• The film starts out with a series of very strange, choppy flashbacks and voiceovers explaining Garrett's infidelity and Claire's marital situation. These scenes appear to have been edited with a chainsaw. 

Surely they weren't filmed like this. I've got to believe they were part of a much longer opening sequence that was drastically cut down. The entire movie is a brisk 91 minutes— I'm thinking there were a lot of scenes littering the cutting room floor.

• The whole film suffers from this clumsy editing. Characters and story lines are introduced and then abruptly disappear without warning. Take Noah's uncle for instance. He owns the house next door that his nephew Noah moves into. He disappears a few minutes later as we're told he's in the hospital receiving a bone marrow transplant. He inexplicably shows up again near the end, before disappearing again, for good this time.

Similarly, Kevin's crush Allie receives a buildup that makes us think she's going to be relevant to the plot, before completely vanishing from the film (and no, despite what everyone thinks, she is not the blonde that Noah has sex with later in the movie).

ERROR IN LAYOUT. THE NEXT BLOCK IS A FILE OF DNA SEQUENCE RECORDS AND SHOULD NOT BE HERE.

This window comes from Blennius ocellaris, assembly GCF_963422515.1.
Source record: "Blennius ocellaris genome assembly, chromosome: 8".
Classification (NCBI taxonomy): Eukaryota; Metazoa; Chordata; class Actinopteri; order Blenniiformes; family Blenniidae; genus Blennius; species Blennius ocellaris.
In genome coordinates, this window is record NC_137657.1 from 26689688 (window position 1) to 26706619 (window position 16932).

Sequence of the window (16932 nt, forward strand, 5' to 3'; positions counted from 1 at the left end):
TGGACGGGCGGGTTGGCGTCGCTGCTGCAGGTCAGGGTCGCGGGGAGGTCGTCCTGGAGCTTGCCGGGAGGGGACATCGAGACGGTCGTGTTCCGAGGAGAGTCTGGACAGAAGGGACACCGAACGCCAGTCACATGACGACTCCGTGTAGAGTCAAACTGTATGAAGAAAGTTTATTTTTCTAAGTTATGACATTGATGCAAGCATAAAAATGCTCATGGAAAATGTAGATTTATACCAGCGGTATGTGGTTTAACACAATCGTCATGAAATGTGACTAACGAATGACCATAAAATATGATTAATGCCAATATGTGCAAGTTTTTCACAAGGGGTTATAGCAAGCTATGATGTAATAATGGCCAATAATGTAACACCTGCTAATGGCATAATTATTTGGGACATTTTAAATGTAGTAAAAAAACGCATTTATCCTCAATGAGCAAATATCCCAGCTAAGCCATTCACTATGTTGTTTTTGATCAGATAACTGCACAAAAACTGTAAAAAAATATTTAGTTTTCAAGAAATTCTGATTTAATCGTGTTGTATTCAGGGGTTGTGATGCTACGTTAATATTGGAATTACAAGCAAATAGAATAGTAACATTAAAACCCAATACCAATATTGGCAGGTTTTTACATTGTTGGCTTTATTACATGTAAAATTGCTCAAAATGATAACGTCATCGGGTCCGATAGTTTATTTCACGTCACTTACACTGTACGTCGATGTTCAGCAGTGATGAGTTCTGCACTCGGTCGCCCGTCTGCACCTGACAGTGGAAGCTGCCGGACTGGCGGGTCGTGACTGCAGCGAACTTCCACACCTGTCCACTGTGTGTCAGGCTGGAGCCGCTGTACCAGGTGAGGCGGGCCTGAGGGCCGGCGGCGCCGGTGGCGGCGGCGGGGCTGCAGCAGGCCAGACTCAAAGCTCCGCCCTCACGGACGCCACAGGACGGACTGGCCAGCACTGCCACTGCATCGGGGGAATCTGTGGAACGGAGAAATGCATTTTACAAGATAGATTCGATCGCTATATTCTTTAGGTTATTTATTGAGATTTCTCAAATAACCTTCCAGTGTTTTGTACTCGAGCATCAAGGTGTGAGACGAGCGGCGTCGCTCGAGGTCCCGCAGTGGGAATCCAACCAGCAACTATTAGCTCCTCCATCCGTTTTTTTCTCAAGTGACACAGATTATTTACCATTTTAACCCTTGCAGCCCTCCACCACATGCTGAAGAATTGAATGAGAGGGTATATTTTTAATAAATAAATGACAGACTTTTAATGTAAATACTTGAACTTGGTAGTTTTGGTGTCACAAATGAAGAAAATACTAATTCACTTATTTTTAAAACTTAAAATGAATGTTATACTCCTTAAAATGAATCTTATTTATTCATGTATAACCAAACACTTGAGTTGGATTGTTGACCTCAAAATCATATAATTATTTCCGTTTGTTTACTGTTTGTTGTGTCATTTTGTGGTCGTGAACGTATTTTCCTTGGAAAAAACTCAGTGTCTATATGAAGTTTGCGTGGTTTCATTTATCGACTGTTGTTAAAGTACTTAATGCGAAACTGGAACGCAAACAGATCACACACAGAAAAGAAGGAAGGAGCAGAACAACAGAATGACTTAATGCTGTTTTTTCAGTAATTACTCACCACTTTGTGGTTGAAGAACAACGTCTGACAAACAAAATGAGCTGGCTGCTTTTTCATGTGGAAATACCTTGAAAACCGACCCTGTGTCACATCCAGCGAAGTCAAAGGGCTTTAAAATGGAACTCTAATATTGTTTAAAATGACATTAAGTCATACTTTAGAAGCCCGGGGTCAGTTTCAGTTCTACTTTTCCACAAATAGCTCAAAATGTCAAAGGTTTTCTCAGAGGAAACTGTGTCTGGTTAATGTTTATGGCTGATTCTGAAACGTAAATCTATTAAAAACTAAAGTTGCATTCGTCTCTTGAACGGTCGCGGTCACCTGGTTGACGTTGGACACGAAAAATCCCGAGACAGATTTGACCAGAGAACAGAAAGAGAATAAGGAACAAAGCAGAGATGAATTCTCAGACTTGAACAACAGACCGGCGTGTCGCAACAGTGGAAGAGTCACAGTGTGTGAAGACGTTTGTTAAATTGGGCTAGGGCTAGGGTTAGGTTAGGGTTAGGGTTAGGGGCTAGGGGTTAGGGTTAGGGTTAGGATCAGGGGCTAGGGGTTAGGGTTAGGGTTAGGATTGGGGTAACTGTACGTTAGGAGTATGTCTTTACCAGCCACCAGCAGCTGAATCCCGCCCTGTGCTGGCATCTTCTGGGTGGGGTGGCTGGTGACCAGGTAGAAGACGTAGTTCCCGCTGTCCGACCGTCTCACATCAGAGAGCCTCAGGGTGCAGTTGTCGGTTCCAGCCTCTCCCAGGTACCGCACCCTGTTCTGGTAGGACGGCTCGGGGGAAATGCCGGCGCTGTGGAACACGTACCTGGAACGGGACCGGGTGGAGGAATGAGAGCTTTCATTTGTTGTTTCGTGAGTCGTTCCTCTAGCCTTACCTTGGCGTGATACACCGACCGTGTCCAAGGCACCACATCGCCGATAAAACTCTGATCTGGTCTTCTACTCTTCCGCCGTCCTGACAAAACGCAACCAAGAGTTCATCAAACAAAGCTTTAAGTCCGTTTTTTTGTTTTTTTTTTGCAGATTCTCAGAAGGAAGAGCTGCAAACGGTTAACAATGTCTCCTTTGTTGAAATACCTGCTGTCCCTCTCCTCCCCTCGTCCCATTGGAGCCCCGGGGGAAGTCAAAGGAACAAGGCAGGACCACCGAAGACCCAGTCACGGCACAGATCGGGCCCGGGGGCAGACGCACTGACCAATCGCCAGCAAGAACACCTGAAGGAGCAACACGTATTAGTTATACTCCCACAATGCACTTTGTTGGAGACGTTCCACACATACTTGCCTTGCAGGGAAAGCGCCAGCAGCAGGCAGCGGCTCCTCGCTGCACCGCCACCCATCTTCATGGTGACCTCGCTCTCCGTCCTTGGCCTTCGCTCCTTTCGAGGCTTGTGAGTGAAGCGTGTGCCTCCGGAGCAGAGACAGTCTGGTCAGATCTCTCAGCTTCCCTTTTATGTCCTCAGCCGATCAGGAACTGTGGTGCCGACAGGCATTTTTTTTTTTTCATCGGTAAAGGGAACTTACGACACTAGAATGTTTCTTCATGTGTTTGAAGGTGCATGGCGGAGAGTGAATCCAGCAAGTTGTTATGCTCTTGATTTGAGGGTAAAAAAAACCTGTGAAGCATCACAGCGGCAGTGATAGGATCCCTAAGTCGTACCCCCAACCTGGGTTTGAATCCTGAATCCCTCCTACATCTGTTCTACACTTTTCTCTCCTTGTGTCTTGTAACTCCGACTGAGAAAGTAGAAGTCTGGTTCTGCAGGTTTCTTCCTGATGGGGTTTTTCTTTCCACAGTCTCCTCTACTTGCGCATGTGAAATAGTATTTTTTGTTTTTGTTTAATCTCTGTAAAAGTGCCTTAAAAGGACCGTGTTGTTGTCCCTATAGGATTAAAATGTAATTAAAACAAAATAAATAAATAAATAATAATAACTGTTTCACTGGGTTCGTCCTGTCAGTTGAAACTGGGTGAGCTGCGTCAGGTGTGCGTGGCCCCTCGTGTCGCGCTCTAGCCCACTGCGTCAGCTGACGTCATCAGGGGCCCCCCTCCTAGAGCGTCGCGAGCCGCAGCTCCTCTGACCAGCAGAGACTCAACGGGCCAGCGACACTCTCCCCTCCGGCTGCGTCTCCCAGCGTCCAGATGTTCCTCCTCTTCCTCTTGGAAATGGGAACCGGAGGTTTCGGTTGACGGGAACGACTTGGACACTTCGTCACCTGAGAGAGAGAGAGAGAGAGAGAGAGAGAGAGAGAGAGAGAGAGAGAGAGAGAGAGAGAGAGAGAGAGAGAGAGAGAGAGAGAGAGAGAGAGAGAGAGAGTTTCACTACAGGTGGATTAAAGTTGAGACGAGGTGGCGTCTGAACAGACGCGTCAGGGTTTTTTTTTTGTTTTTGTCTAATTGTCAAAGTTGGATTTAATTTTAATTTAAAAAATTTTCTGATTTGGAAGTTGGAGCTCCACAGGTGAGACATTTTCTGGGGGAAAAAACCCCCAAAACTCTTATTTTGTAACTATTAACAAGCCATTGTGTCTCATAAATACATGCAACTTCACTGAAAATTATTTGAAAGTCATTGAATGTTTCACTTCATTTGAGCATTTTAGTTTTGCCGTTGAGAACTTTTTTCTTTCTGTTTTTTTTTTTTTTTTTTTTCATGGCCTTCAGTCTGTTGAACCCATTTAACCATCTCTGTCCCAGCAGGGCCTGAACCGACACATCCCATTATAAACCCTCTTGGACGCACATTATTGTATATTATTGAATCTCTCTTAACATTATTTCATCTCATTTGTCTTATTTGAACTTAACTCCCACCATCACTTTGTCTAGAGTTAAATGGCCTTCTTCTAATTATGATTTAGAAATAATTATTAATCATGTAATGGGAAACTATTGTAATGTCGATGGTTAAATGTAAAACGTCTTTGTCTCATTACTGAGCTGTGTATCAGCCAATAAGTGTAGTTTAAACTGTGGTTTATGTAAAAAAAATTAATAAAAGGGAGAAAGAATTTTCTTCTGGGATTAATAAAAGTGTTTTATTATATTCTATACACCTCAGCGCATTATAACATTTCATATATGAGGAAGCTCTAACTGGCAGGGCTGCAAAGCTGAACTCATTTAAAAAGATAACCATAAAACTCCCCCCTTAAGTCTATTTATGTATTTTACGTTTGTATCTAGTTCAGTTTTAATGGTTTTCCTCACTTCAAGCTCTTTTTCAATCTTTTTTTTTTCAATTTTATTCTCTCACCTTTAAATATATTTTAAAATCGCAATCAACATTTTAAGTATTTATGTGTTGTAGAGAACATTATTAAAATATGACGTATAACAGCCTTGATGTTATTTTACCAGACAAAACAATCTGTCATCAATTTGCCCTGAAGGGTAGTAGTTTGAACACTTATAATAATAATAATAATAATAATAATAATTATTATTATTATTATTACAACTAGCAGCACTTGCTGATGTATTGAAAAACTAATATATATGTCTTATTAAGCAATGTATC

• When Noah is bonding with Kevin, he tells him very emphatically that he's "almost twenty." Obviously this was done in order to make Claire more sympathetic, so that when she has sex with Noah it's between two adults and she's not guilty of statutory rape.

• Noah is quite the Renaissance man for just nineteen. He's well versed in the classics, can quote Homer like a college professor, is a skilled auto mechanic and handyman, not to mention a gifted marksman and boxer. He's even a devoted caregiver as he tends to his ailing uncle. He's also an expert psychologist, as he makes some very accurate and astute observations about Garrett and Vicky. 

He'd be the perfect catch, if only it wasn't for that whole pesky sociopath thing.

• Noah visits Claire and gives a copy of The Iliad as a gift. Claire examines it and is gasps as she says it's a "first edition."

OK, obviously they meant it was a first edition from a particular publisher here, but it still struck me as funny. How the hell do you have a first edition of a three thousand year old story? Is it written on a scroll? In Greek?